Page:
The charcoal vs. gas grill debate will go on as long as there are backyards and patios. Suffice it to say we are on the charcoal side of the debate—hotter flame, richer flavor (albeit more sooty mess and less spontaneity). In the charcoal arena, there are three types of grills to choose from: kamado, open fire, and kettle; here are 10 favorites across the cateogories.
N.B.: Last week we explored the 10 best Portable Outdoor Grills, best for picnicking and camping.
Above: A kamado is a traditional Japanese wood- or charcoal-fired earthen vessel. The modern versions of the kamado cooker are marketed as barbecues for outdoor use. Their special appeal is the ability to cook at lower temperatures, so meats and vegetables emerge more tender. Kamado-style cookers are made from a variety of materials, including high-fire ceramics, refractory materials, traditional terracotta, and a mix of Portland cement and crushed lava rock. Outer surfaces are usually a high-gloss ceramic glaze. The leader in the category is The Big Green Egg with five sizes from Mini ($220) to XL ($900), and an active BGE Bulletin Board Site with posts about cooking almost everything under the sun on a Big Green Egg—from Thanksgiving turkeys to the perfect brisket to grilled pizzas.
Above: On the high end of the pricing spectrum, the Kamado Joe ProJoe Stainless Steel Grill is made from commercial-grade stainless steel and heat-resistant ceramic; $7,499 from Shopper's Choice.
Above: The Primo All-in-One Kamado Round Grill includes cradle shelves, an ash tool, and a lift for $875.99 from Amazon.
Open Fire Grills
Above: The leader in this category is the Grillery. Pundits such as Tom Brokaw and the late R. W. Apple of the NY Times put this open-flame grill in a league of its own. Available directly from the manufacturer, Grillworks Inc., each unit is custom manufactured in the US. The grill is available in two sizes: the original model, The Grillery, is 19-inches-by-20-inches-wide ($2,850), and now there is also The Grillworks ($4,975), which, at 19-inches-deep-by-42-inches-wide, is perfect for Texas-size barbecues.
Above: California Fire Pit has several models that double as both a cooking surface and an open pit fire for warmth and ambience. Until recently only available on the West Coast, they are now available across the US. The Monterey Firepit ($499 + $160 shipping) is the smaller model—24 inches in diameter—while the Sequoia ($659 +$175), shown here, is 30 inches across and has a rotisserie rig that grills four chickens, or eight steaks, or 20 burgers; sold directly through California Fire Pit.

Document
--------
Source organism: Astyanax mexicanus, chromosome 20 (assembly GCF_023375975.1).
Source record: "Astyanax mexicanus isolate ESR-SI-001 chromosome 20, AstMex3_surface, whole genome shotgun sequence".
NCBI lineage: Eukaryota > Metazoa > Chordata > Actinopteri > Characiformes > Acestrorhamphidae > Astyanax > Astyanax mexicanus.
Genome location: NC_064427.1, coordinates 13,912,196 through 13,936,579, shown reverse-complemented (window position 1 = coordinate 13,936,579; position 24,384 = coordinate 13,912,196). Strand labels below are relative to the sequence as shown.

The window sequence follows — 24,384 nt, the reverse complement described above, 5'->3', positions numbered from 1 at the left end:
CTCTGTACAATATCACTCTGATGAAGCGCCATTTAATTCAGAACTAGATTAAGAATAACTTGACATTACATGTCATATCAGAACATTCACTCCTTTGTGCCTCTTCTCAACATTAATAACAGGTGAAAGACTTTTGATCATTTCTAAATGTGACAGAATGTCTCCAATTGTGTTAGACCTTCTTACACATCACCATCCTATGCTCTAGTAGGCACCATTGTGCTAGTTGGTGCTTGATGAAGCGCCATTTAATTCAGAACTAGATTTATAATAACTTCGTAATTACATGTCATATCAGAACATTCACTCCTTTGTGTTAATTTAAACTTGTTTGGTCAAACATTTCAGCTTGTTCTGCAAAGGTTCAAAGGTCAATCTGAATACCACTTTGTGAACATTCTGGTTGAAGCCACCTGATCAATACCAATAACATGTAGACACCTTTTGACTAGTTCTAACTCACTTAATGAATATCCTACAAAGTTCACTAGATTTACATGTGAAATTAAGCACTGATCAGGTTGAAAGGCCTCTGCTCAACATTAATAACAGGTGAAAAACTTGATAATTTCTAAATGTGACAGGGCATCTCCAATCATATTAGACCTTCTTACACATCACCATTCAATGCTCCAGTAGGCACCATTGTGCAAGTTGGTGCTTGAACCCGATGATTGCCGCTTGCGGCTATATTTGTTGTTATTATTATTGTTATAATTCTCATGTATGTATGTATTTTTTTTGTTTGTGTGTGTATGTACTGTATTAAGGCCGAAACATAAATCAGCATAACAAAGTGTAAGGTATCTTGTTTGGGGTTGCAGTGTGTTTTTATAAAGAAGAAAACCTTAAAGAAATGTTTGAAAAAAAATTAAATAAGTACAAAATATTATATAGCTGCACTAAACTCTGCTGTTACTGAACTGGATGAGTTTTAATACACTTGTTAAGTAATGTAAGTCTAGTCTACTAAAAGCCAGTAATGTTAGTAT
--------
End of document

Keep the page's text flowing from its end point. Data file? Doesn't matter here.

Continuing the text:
Above: We like the modern lines of this sturdy, all-steel Piet Hein Eek Grill, a Dutch design that has two cooking levels and a shelf for storage. The price is €1,665, plus shipping from the Netherlands.
Above: Weber has dominated the kettle grill category since the first was invented by George A. Stephen, Sr., one of the co-owners of the Weber Brothers Metal Works, a Chicago custom order sheet metal shop. Stephen took two half-spheres that were destined to be buoys in Lake Michigan and fashioned them into a dome-shaped grill with a rounded lid, and the classic Weber kettle grill was born. We like the Weber One-Touch Kettle Grill in black; $149 from Amazon.
Above: As usual, the Scandis do us one better in the design department. Danish company Dancook's stainless steel and aluminum 1400 Kettle Charcoal Barbecue is sleek and stylish; £161.09 from Amazon.
Above: Weber's Ranch Charcoal Kettle Grill is the perfect size for small backyards and patios; $1,299 from Amazon.
Above: The Masterbuilt Kettle Grill has a porcelain-coated lid and cooking grate for $67.84 through Amazon.
Ready to fully live outside for the summer? See Beyond the Barbecue: 13 Modern Outdoor Kitchens. And go to Gardenista for entertaining ideas, including Summer Party: Cocktails and Caramel Corn and Galvanized Goods for Summer Entertaining.
N.B.: This post is an update; the original story ran on May 5, 2009 as part of our Shaker Style issue.